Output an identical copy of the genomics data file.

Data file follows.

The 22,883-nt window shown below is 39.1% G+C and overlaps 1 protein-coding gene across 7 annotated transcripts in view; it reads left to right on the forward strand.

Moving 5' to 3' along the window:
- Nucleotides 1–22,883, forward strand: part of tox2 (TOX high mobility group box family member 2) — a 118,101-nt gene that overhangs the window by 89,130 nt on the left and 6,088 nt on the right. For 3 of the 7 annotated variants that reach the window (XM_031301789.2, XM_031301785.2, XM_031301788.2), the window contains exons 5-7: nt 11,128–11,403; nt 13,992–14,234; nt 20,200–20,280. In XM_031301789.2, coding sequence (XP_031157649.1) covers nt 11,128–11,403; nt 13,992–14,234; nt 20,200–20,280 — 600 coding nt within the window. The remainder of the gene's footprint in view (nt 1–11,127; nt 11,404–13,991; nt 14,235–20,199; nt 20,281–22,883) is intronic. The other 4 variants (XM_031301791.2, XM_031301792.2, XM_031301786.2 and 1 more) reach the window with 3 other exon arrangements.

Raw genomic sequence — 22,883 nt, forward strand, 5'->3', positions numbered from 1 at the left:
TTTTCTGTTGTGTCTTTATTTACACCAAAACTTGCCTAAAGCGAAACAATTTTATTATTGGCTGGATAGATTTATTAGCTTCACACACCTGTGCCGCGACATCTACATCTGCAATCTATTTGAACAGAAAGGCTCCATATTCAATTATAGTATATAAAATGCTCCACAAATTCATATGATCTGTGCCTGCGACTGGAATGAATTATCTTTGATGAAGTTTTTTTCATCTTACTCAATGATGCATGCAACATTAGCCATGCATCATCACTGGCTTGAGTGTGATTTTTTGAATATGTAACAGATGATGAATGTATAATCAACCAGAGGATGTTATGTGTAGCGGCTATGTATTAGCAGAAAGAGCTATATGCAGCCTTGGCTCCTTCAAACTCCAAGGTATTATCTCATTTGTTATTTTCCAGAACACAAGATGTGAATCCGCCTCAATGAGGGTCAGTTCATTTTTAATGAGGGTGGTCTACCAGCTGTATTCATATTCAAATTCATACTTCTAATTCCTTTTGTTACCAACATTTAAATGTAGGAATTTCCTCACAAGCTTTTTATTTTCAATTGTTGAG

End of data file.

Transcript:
The 22,883-nt window shown below is 39.1% G+C and overlaps 1 protein-coding gene across 7 annotated transcripts in view; it reads left to right on the forward strand.

Moving 5' to 3' along the window:
- Nucleotides 1–22,883, forward strand: part of tox2 (TOX high mobility group box family member 2) — a 118,101-nt gene that overhangs the window by 89,130 nt on the left and 6,088 nt on the right. For 3 of the 7 annotated variants that reach the window (XM_031301789.2, XM_031301785.2, XM_031301788.2), the window contains exons 5-7: nt 11,128–11,403; nt 13,992–14,234; nt 20,200–20,280. In XM_031301789.2, coding sequence (XP_031157649.1) covers nt 11,128–11,403; nt 13,992–14,234; nt 20,200–20,280 — 600 coding nt within the window. The remainder of the gene's footprint in view (nt 1–11,127; nt 11,404–13,991; nt 14,235–20,199; nt 20,281–22,883) is intronic. The other 4 variants (XM_031301791.2, XM_031301792.2, XM_031301786.2 and 1 more) reach the window with 3 other exon arrangements.

Raw genomic sequence — 22,883 nt, forward strand, 5'->3', positions numbered from 1 at the left:
TTTTCTGTTGTGTCTTTATTTACACCAAAACTTGCCTAAAGCGAAACAATTTTATTATTGGCTGGATAGATTTATTAGCTTCACACACCTGTGCCGCGACATCTACATCTGCAATCTATTTGAACAGAAAGGCTCCATATTCAATTATAGTATATAAAATGCTCCACAAATTCATATGATCTGTGCCTGCGACTGGAATGAATTATCTTTGATGAAGTTTTTTTCATCTTACTCAATGATGCATGCAACATTAGCCATGCATCATCACTGGCTTGAGTGTGATTTTTTGAATATGTAACAGATGATGAATGTATAATCAACCAGAGGATGTTATGTGTAGCGGCTATGTATTAGCAGAAAGAGCTATATGCAGCCTTGGCTCCTTCAAACTCCAAGGTATTATCTCATTTGTTATTTTCCAGAACACAAGATGTGAATCCGCCTCAATGAGGGTCAGTTCATTTTTAATGAGGGTGGTCTACCAGCTGTATTCATATTCAAATTCATACTTCTAATTCCTTTTGTTACCAACATTTAAATGTAGGAATTTCCTCACAAGCTTTTTATTTTCAATTGTTGAG